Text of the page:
What can you do to support someone you think is a victim of domestic abuse or how can you get help yourself as a victim?

The first thing to say here is, social distancing and social isolation procedures as set out by the government and listed here must be followed for your own and others’ safety.

The Home Secretary, Priti Patel, has clarified guidance, noting: ‘domestic abuse victims are permitted to leave home to escape their partners or ask for help during the coronavirus lockdown’.

N.B. Please follow government guidance as it changes in response to coronavirus lockdown.

Refuge have advice and support which can be accessed through the hyperlinks. Some of their take away messages are:

For victims

  • Call 999 if in immediate danger
  • If you are unable to speak on the phone, you can use the ‘Silent Solution’ system. Press 999 and then 55 when you are connected and the operator will transfer the call to the relevant police force as an emergency.
  • Keep a diary/document abuse (take care that a perpetrator cannot access these) Bright Sky On Record  are apps that might be helpful
  • Keep an escape bag if you have a safe place to do so and think of alternative places you can safely escape to at this time following government advice on social distancing/isolation
  • Try to keep your mobile charged and on you at all times. Agree on a code word with trusted friends or family so that they can call the police if you text or call them. 
  • Phone a helpline, e.g.: Refuge Women’s Aid  CAB FLOWS Men’s Advice Line
  • Particularly in the Bristol area, NextLink provides specialist domestic abuse services for women and children in Bristol including dedicated Black and Minority Ethnic, South Asian and Somali services and a GP referral service

For those wanting to help victims/survivors:

Many of these suggestions can be operated online presently, but you must be cautious as sometimes perpetrators will have control of a victim’s phone/computer/social media.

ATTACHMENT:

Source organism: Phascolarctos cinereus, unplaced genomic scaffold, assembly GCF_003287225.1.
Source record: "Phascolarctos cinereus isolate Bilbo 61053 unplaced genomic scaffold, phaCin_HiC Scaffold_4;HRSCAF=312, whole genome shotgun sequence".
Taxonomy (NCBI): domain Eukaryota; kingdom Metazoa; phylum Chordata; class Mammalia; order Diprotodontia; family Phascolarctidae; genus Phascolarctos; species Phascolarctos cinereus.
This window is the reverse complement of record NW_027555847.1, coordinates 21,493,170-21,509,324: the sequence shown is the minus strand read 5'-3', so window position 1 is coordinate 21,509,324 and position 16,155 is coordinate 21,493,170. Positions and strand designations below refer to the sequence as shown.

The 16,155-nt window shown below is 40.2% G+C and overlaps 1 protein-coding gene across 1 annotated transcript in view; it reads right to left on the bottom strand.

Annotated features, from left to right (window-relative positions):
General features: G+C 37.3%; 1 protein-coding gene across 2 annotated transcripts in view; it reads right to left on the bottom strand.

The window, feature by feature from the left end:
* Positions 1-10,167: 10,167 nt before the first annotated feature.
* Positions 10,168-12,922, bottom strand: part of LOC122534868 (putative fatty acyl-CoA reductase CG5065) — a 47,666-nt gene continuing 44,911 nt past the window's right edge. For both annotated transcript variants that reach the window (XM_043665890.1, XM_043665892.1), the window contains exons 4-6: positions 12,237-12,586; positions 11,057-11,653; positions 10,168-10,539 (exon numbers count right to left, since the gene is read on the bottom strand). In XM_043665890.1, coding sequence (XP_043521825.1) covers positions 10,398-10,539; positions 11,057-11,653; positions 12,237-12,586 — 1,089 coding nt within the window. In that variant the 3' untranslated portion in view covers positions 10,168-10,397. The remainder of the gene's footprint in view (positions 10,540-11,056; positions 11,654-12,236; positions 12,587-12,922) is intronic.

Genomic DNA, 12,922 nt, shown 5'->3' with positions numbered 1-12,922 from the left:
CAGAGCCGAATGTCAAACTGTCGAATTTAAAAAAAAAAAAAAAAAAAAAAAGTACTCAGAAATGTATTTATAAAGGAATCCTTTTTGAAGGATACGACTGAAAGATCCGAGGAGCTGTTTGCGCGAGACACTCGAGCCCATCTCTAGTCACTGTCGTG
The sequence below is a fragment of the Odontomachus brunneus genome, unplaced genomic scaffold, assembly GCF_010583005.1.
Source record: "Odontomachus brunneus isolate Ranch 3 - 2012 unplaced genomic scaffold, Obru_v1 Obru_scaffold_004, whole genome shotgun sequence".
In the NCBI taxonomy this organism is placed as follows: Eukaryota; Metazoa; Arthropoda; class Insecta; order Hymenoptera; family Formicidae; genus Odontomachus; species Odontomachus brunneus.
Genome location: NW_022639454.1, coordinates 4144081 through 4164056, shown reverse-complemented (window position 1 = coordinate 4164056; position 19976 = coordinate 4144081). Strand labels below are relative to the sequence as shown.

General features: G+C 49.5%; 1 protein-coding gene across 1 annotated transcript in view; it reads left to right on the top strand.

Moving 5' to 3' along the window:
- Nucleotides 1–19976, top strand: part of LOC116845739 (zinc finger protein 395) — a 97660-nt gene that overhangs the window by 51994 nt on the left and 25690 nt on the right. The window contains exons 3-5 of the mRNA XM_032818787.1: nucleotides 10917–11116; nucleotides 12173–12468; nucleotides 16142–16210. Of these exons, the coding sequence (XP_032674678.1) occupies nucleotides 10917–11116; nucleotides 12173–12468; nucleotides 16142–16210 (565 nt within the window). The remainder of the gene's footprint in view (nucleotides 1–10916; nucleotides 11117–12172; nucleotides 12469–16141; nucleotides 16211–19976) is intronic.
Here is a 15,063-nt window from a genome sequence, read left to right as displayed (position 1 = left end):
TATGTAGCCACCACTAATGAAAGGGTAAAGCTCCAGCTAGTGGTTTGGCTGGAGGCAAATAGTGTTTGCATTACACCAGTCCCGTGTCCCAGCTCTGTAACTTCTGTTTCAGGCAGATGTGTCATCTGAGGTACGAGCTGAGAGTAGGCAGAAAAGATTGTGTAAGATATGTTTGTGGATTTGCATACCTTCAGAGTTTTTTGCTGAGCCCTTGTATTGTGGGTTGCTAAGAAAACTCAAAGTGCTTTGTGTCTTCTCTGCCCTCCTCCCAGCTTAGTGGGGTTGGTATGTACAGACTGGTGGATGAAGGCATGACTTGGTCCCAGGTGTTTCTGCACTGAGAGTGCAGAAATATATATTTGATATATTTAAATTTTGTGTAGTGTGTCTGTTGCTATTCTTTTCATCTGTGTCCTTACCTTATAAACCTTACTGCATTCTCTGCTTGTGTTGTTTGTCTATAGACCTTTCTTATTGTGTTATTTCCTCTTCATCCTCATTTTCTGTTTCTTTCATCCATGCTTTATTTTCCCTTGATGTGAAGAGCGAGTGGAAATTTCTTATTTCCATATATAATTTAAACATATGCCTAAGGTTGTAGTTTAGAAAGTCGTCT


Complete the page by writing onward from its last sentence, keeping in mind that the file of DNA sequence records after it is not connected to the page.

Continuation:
• Call 999 if someone is in immediate danger
  • Listen/understand/acknowledge/affirm/don’t blame
  • Support to make own decisions. Do not tell someone to leave a relationship before they are ready, let them be in control of decisions
  • Provide information for support services/help someone to seek support
  • Offer use of your own phone/social media to seek support
  • Keep an emergency exit bag at your address that can be passed to a known victim following social distancing/isolation measures
  • Look after your own self if you take a disclosure, helplines can be for you too.

For students who are victims/survivors of domestic abuse, here are some links to some useful articles targeted at students in particular:

Domestic abuse is happening at university. So why don’t we talk about it?

What Is To Be Done About Sexual and Domestic Abuse at UK Universities?

At UWE, support continues to be there if you need it

  • You can contact the University’s Wellbeing Service to arrange emotional support on +44 (0)117 32 86268.
  • You can report concerns about yourself or other UWE students 24/7 via the UWE Bristol Serious Concerns Line:

+44 (0)7788 725507 (8:30-17:00 Monday-Thursday and 8:30-16:30 Friday)

+44 (0)7814 791212 (out of hours).

(Report and Support is not a system for emergencies)

In case of emergency

  • If there is an immediate risk of serious harm to you or anyone else or a crime has taken place call 999.
  • if you’re on campus, dial 9999 from a telephone connected to the University network to reach the campus control room.

Blog post by:

Dr Helen Bovill (UWE, Education and Childhood Researcher and Senior Lecturer) and Jess Winkler (UWE, Safeguarding Manager)

Dr Helen Bovill Twitter

How can we promote acceptance of stigmatised appearances in primary schools?

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Primary Schools are excellent places for child development, learning and socialisation, but unfortunately can also be hubs for bullying, social isolation and stigma. The chances of a child having negative experiences during Primary School education increase if they have an appearance which is socially stigmatised. If you are wondering what a socially stigmatised appearance is… it essentially means having an appearance which significantly deviates from society’s ‘standard’ characteristics, for example being of a higher weight or having a visible scar.